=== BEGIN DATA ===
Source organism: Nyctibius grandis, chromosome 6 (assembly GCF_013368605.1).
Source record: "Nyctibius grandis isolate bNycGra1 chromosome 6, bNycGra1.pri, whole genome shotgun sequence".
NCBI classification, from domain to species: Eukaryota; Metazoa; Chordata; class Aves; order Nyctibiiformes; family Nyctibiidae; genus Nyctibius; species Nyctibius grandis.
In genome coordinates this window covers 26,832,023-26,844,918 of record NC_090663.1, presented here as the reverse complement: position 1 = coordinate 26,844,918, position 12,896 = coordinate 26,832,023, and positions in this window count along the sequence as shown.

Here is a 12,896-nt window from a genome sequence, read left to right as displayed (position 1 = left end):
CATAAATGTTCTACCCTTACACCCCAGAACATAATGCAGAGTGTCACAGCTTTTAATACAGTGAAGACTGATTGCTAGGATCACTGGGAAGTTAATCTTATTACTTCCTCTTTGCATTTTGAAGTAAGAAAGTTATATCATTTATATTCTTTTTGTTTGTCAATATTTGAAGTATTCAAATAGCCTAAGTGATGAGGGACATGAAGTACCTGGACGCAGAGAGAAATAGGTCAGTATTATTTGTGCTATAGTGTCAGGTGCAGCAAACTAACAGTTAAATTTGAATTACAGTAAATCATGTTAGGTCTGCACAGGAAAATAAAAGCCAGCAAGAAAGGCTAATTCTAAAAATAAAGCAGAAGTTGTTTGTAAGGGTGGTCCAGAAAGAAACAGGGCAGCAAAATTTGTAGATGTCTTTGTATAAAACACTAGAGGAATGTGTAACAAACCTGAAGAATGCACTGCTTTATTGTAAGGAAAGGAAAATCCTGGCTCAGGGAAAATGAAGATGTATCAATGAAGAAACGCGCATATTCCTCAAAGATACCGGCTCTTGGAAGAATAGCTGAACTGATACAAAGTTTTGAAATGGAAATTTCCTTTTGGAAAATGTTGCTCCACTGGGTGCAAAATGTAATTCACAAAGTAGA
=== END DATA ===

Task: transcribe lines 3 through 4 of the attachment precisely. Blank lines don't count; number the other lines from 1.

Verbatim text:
NCBI classification, from domain to species: Eukaryota; Metazoa; Chordata; class Aves; order Nyctibiiformes; family Nyctibiidae; genus Nyctibius; species Nyctibius grandis.
In genome coordinates this window covers 26,832,023-26,844,918 of record NC_090663.1, presented here as the reverse complement: position 1 = coordinate 26,844,918, position 12,896 = coordinate 26,832,023, and positions in this window count along the sequence as shown.